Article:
Writer: Jeremy Whitley / Artist: Brittney Williams / Dynamite
To start with a confession, readers: this humble reviewer holds only a passing recognition of Rainbow Brite. A cursory glance at Wikipedia, however, lists multiple iterations beyond the 1980s’ version of the character I’m familiar with. The question is: what distinguishes this recent incarnation — a Dynamite comic from their All Ages imprint — from previous ones?
Fans of Rainbow Brite could analyze the transition from cartoon to comic better than I. If I know anything about what fans value most in the reboot of a creative property, however, it’s how well each new adaptation preserves its original source material.
After reading issue 1 of Dynamite’s new Rainbow Brite comic, I’d suggest those picking up this comic on brand recognition alone might need to adjust their expectations accordingly. Regardless, every story has the potential to be someone’s first experience of a particular genre; and this would be a solid introduction to the world of Rainbow Brite.
KNIGHT OF LIGHT
Starting on a yet-to-be-introduced narrator, a fable is spun of heroes rising to face a menacing evil. The tale includes a few clever taps on the fourth wall before introducing the book’s true protagonists: two young girls named Willow and Wisp. Willow, our storyteller, has had her fan fiction fable interrupted by Wisp’s arrival outside the window of her room.
Together, the girls live out their legends with a pretend game of ‘Knights and Wizards’ (which is legally distinct from any other live-action role-playing you might be thinking of). Eventually, Wisp returns home after her day out, which is where her life takes a turn into fantasy that’s all too real…
From the outset, Rainbow Brite reads like a cartoon was pressed between its pages. Artist Brittney Williams has a background in character design and storyboarding. Colored by Valentina Pinto, the combined strength of their work resembles high-quality stills from the tie-in animated series this comic seems made to pitch for.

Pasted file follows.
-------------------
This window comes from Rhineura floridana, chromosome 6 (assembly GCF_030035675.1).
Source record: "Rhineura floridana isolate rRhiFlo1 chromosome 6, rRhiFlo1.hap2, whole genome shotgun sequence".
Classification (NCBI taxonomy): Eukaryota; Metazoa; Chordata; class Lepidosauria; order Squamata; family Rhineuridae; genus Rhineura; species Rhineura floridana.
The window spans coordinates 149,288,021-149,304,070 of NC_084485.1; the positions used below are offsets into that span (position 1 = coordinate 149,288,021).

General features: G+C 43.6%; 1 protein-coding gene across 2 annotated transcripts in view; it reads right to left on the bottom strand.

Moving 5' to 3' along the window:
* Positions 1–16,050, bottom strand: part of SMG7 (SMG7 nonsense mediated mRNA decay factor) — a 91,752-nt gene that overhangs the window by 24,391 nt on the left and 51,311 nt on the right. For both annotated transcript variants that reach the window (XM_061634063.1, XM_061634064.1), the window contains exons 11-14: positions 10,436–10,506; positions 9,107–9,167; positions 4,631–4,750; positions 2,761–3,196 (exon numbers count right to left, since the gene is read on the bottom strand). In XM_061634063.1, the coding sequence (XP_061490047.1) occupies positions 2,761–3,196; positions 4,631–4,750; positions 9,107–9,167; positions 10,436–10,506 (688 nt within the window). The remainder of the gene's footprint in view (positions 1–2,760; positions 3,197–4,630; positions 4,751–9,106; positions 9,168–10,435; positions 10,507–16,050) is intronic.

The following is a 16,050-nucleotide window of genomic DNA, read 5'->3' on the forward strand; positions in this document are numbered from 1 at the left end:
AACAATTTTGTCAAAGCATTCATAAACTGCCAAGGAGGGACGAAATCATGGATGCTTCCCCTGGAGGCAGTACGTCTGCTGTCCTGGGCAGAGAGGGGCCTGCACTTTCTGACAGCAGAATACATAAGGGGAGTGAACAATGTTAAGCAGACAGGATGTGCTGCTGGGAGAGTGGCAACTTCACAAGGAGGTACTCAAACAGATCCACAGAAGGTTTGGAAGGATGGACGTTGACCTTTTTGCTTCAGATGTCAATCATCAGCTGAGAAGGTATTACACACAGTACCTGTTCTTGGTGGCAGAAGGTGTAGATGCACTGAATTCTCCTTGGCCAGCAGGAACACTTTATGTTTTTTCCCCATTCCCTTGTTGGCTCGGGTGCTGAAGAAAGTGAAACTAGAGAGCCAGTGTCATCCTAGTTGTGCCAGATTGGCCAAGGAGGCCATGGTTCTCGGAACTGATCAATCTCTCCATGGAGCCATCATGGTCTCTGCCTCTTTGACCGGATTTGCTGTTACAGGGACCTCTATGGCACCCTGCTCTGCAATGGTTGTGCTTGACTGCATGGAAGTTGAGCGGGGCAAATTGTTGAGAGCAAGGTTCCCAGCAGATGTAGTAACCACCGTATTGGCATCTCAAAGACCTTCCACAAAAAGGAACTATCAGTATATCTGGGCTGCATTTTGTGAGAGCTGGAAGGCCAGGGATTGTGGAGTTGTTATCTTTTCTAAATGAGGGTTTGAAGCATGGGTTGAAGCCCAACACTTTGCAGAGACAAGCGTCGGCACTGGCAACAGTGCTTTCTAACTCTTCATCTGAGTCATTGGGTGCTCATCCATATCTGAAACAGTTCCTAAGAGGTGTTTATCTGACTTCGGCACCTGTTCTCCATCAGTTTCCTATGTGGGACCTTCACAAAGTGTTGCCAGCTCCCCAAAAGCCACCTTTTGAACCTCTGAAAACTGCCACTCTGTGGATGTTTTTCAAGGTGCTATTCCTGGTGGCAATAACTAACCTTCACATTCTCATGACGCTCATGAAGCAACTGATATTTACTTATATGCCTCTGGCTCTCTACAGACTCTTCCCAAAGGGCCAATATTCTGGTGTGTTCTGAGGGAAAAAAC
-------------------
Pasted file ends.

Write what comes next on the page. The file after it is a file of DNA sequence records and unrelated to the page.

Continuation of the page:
The cartoon comparison continues as this issue is structured like the first half of a two-part premiere episode. While it’s easy enough to discern the path being taken to introducing the title character, some might resent waiting for the reason they picked up a book with “Rainbow Brite” on the cover.
Jeremy Whitley’s writing moves the issue at a brisk pace. However, Whitley and Williams cut their teeth on all-ages fare elsewhere (The Princeless series and Goldie Vance, respectively, which come highly recommended as well). The result is all the characters are instantly readable.
Wisp herself gives off a “Kelsey of the Creek” vibe, but of special note is Willow and her family. When the origin story of Rainbow Brite leads with a black girl breaking from her fantasy comic to put her homemade mage hat over her natural hair and argue about Live Action Role Play with her friend, the moment is remarkable in how normal it is. She’s not a sidekick, but a precocious nerd raised by supportive, wryly humorous parents.
By the last page, this comic made for an entertaining prologue to a property that I had little knowledge of. I envy the children who have this book put into their hands — especially once the full story is released and collected. Here’s hoping many more enjoy this re-introduction to Rainbow Brite, and the talents shaping her world.
3.5 out of 5 Fearsome Warrior Ladies
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